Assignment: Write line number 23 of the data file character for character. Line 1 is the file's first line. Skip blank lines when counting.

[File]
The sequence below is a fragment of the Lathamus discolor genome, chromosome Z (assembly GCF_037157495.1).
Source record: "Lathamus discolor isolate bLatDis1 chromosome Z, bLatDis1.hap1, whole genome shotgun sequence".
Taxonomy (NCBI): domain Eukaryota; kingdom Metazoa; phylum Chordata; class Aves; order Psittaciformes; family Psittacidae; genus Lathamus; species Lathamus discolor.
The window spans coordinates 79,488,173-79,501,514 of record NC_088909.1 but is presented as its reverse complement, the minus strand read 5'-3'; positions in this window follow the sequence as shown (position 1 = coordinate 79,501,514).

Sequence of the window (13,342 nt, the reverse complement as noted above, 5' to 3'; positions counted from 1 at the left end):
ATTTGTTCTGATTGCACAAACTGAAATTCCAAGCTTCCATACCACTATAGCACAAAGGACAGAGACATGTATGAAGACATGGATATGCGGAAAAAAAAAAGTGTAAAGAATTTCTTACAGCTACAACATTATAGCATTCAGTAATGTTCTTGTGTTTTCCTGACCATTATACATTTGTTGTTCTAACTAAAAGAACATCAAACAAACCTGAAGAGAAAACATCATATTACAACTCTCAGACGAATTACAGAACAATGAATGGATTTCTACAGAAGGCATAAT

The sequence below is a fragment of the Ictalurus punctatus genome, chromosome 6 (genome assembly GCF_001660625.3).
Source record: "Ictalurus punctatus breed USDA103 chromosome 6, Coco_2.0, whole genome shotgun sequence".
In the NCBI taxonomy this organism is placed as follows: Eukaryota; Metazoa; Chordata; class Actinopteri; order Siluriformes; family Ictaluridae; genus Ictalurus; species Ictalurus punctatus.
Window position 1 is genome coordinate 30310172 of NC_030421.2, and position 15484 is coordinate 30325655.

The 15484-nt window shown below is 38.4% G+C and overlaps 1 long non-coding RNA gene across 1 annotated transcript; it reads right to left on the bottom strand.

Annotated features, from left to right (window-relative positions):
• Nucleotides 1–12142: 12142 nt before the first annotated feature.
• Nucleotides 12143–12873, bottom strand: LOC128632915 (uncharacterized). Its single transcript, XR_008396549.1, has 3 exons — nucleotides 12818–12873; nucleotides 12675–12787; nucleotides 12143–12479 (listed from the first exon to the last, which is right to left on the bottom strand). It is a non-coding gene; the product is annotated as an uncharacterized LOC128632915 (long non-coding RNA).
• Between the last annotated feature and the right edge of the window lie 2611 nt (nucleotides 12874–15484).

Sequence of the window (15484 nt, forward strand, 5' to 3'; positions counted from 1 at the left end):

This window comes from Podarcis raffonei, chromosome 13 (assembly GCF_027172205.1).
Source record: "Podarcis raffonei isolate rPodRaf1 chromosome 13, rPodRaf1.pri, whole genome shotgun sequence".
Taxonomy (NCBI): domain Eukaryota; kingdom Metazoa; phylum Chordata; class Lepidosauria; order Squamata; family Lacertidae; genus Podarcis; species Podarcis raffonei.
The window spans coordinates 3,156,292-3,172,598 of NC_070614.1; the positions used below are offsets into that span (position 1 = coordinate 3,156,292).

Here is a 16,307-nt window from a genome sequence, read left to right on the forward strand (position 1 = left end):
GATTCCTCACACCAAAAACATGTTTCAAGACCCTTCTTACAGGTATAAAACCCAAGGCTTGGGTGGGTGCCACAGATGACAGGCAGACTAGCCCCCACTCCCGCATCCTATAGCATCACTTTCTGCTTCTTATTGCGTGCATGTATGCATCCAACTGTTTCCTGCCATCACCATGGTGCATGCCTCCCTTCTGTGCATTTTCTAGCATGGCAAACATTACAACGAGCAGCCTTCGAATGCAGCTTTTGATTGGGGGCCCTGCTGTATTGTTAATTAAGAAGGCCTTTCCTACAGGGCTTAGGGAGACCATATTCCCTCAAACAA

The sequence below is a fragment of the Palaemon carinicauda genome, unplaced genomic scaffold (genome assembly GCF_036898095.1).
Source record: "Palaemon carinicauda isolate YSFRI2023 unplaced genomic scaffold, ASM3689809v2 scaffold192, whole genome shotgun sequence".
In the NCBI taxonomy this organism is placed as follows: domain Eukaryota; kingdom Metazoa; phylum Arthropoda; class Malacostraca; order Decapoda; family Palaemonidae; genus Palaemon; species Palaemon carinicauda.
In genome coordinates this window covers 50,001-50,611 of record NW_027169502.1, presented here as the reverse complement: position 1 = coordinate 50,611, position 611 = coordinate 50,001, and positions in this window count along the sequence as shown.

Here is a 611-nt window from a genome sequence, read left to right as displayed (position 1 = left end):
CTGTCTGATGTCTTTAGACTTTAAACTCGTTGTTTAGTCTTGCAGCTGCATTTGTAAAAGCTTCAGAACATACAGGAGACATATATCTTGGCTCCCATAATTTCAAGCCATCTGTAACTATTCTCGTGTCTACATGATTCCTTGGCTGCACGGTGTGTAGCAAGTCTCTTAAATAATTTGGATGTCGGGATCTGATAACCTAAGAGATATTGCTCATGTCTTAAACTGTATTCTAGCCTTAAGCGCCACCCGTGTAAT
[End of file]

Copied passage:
The sequence below is a fragment of the Palaemon carinicauda genome, unplaced genomic scaffold (genome assembly GCF_036898095.1).